Bon Vivant (restaurant)

Street Address: 
4367 Lake Park Ave.
Chicago, IL

Culled from: Drury, John. Dining in Chicago, New York: The John Day Company, 1931, pp. 78-80.

Note: The Newberry Library holds the personal papers of author John Drury.


And What Lobsters!

Henri's lobster dinner has become an institution on the south side — and should, by rights, be an institution for the whole town. It would be if M. Henri Delaloye would do a little more advertising and try to get people to come here from other sections of the city than just Hyde Park, Woodlawn and the University of Chicago district. For over ten years now the Four Hundred of Hyde Park society — wealthy residents of the old mansions, hotels, co-ops, apartment houses and apartment hotels of Hyde Park Boulevard and the "Hotel Coast" east of the Illinois Central tracks — have been coming to this humble little red-brick house among the stately old residences of Lake Park Avenue and partaking of lobsters and oysters and other French delicacies that are hard to duplicate anywhere in town.

But maybe if Henri advertised more widely he would be spoiling a good thing. Anyway, we think he'll pardon us if we mention his restaurant in this book; after all, we're supposed to hunt out places like this and tell the world about them. The lobsters, coming twice a week from Maine and Boston, are served with an eight-course dinner, and you may have your choice of three roasts — squab, steak with mushrooms or roast duckling. Henri himself presides over the kitchen and the perfection of his lobsters are the result of experiences as a cook in his native Switzerland, several noted cafes in Paris, the Waldorf-Astoria Hotel in New York and the Sherman and Blackstone Hotels in Chicago.

Equally delicious are his oysters, which he serves during the traditional "R" months. He has invented a special butter which permeates the oysters during the cooking process and which makes them the talk of the town. Gene Morgan, conductor of "Hit or Miss" column in the Chicago Daily News, has paid tribute to these bivalves in a recent poem.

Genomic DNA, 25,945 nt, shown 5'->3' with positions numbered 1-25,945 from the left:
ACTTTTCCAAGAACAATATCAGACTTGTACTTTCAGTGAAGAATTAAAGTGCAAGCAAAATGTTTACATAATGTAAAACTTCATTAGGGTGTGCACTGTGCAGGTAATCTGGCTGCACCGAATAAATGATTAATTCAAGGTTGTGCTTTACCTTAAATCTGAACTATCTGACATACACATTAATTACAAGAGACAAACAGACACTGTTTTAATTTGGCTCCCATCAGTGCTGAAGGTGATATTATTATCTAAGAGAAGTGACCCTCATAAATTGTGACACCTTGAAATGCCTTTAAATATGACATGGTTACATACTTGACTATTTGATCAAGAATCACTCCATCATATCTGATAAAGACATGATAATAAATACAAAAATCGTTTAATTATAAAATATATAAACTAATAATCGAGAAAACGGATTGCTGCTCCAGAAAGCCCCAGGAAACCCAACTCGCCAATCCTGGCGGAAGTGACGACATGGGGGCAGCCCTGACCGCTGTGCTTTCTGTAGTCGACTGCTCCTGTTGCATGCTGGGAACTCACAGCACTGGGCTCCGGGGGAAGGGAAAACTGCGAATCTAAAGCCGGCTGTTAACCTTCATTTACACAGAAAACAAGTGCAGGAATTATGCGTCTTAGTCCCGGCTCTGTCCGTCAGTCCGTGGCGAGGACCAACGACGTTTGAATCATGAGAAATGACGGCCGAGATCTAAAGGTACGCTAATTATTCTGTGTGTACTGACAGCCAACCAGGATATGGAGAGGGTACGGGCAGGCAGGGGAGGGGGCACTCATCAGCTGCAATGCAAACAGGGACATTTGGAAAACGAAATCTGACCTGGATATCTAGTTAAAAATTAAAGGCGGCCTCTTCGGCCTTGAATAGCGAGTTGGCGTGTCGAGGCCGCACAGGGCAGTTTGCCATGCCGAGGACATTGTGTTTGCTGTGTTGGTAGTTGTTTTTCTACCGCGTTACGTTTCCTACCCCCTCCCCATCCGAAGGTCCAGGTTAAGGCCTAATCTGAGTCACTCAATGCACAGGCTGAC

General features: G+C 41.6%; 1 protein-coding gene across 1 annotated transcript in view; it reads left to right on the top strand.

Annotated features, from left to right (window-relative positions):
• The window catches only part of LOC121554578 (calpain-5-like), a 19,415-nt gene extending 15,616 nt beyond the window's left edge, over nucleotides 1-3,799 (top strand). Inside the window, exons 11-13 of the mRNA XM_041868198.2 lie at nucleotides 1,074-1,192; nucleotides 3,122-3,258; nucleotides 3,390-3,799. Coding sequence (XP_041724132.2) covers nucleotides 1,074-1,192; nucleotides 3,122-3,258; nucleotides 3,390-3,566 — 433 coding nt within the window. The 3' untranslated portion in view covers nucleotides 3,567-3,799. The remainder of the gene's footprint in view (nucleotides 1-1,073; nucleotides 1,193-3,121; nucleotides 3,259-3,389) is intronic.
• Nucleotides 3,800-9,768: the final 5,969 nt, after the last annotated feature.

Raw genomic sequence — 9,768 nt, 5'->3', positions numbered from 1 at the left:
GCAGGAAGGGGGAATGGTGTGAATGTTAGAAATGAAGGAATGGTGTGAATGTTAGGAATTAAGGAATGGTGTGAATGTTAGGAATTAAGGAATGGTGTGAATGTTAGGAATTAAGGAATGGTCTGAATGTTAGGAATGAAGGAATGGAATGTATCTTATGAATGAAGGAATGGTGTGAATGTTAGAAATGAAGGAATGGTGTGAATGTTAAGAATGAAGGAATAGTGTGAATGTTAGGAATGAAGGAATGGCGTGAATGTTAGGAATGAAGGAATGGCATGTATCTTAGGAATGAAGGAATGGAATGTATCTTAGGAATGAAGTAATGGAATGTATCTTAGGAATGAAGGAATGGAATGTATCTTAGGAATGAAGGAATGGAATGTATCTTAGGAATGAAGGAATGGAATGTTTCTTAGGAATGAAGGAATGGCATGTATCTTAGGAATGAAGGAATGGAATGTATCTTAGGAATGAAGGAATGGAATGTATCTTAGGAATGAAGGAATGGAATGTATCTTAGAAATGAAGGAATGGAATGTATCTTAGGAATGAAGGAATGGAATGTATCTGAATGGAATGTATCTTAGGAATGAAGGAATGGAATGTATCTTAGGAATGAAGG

Oysters A La Bon Vivant

The "R" months all are star months
At the Bon Vivant's rich board,
For then we feast on oysters
Which but gods could once afford.

Reclining in a roomy shell
And warmly dressed in red —
Alas for Mr. Oyster! He
Must leave this kingly bed.

Bon Vivants dine at Bon Vivant.
Its fame has travelled far,
And when I dine there I'm content
With all the things that "R".

When the oysters are out of season, Henri brings out his soft shell crabs — and you would have to travel far to feast on crabs like these. There is, too, Henri's special French dressing for his salads — something to rhapsodize over. You will like the Bon Vivant because the specialties are so marvelous, the service so individual and considerate, and the atmosphere so much like one of those little cafes in a Paris by-way — which, if you have ever been to Paris, you know are a real delight.

The Bon Vivant French

4367 Lake Park Avenue

Open from 6 P. M. to 9 P. M.

Table d'hote only. Dinner, $1.50. Lobster dinner, $1.75.
Maitre d'hotel: Henri Delaloye




1931 - 1931



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